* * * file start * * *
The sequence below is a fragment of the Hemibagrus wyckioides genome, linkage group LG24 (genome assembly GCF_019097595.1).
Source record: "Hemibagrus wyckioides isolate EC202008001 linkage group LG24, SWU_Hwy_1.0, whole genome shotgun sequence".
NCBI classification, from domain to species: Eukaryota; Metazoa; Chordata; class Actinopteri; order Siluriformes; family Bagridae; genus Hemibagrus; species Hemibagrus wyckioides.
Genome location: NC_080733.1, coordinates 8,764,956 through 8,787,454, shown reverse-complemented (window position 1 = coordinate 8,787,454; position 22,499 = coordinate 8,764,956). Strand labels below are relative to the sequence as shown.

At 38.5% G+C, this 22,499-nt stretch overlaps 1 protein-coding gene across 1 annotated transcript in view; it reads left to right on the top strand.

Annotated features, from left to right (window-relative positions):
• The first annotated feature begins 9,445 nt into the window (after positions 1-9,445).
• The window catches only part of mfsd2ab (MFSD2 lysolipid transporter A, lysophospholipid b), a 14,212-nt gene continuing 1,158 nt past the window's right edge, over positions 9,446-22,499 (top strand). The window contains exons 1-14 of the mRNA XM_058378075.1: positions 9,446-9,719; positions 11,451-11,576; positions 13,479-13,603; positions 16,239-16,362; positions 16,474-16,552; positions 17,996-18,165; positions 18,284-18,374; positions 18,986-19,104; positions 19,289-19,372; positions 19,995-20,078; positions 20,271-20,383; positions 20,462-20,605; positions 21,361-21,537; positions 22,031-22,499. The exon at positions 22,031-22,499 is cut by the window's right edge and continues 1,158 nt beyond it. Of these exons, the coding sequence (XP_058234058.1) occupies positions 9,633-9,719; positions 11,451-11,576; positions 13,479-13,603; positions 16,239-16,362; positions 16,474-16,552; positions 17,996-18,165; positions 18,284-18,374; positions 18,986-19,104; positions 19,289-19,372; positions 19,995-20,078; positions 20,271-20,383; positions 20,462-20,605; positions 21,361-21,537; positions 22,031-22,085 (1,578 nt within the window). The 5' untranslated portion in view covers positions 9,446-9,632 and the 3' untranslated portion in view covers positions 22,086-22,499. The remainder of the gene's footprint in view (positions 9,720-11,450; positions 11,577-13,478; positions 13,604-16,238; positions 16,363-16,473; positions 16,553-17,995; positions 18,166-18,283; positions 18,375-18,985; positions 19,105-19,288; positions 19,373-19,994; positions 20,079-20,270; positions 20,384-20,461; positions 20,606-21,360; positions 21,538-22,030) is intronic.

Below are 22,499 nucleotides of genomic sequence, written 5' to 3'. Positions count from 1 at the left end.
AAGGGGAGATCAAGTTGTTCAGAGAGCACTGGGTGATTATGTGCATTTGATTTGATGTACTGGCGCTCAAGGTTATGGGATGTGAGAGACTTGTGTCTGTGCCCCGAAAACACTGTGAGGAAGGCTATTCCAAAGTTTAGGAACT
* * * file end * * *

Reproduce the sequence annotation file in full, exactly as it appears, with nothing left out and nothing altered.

The sequence below is a fragment of the Hemibagrus wyckioides genome, linkage group LG24 (genome assembly GCF_019097595.1).
Source record: "Hemibagrus wyckioides isolate EC202008001 linkage group LG24, SWU_Hwy_1.0, whole genome shotgun sequence".
NCBI classification, from domain to species: Eukaryota; Metazoa; Chordata; class Actinopteri; order Siluriformes; family Bagridae; genus Hemibagrus; species Hemibagrus wyckioides.
Genome location: NC_080733.1, coordinates 8,764,956 through 8,787,454, shown reverse-complemented (window position 1 = coordinate 8,787,454; position 22,499 = coordinate 8,764,956). Strand labels below are relative to the sequence as shown.

At 38.5% G+C, this 22,499-nt stretch overlaps 1 protein-coding gene across 1 annotated transcript in view; it reads left to right on the top strand.

Annotated features, from left to right (window-relative positions):
• The first annotated feature begins 9,445 nt into the window (after positions 1-9,445).
• The window catches only part of mfsd2ab (MFSD2 lysolipid transporter A, lysophospholipid b), a 14,212-nt gene continuing 1,158 nt past the window's right edge, over positions 9,446-22,499 (top strand). The window contains exons 1-14 of the mRNA XM_058378075.1: positions 9,446-9,719; positions 11,451-11,576; positions 13,479-13,603; positions 16,239-16,362; positions 16,474-16,552; positions 17,996-18,165; positions 18,284-18,374; positions 18,986-19,104; positions 19,289-19,372; positions 19,995-20,078; positions 20,271-20,383; positions 20,462-20,605; positions 21,361-21,537; positions 22,031-22,499. The exon at positions 22,031-22,499 is cut by the window's right edge and continues 1,158 nt beyond it. Of these exons, the coding sequence (XP_058234058.1) occupies positions 9,633-9,719; positions 11,451-11,576; positions 13,479-13,603; positions 16,239-16,362; positions 16,474-16,552; positions 17,996-18,165; positions 18,284-18,374; positions 18,986-19,104; positions 19,289-19,372; positions 19,995-20,078; positions 20,271-20,383; positions 20,462-20,605; positions 21,361-21,537; positions 22,031-22,085 (1,578 nt within the window). The 5' untranslated portion in view covers positions 9,446-9,632 and the 3' untranslated portion in view covers positions 22,086-22,499. The remainder of the gene's footprint in view (positions 9,720-11,450; positions 11,577-13,478; positions 13,604-16,238; positions 16,363-16,473; positions 16,553-17,995; positions 18,166-18,283; positions 18,375-18,985; positions 19,105-19,288; positions 19,373-19,994; positions 20,079-20,270; positions 20,384-20,461; positions 20,606-21,360; positions 21,538-22,030) is intronic.

Below are 22,499 nucleotides of genomic sequence, written 5' to 3'. Positions count from 1 at the left end.
AAGGGGAGATCAAGTTGTTCAGAGAGCACTGGGTGATTATGTGCATTTGATTTGATGTACTGGCGCTCAAGGTTATGGGATGTGAGAGACTTGTGTCTGTGCCCCGAAAACACTGTGAGGAAGGCTATTCCAAAGTTTAGGAACT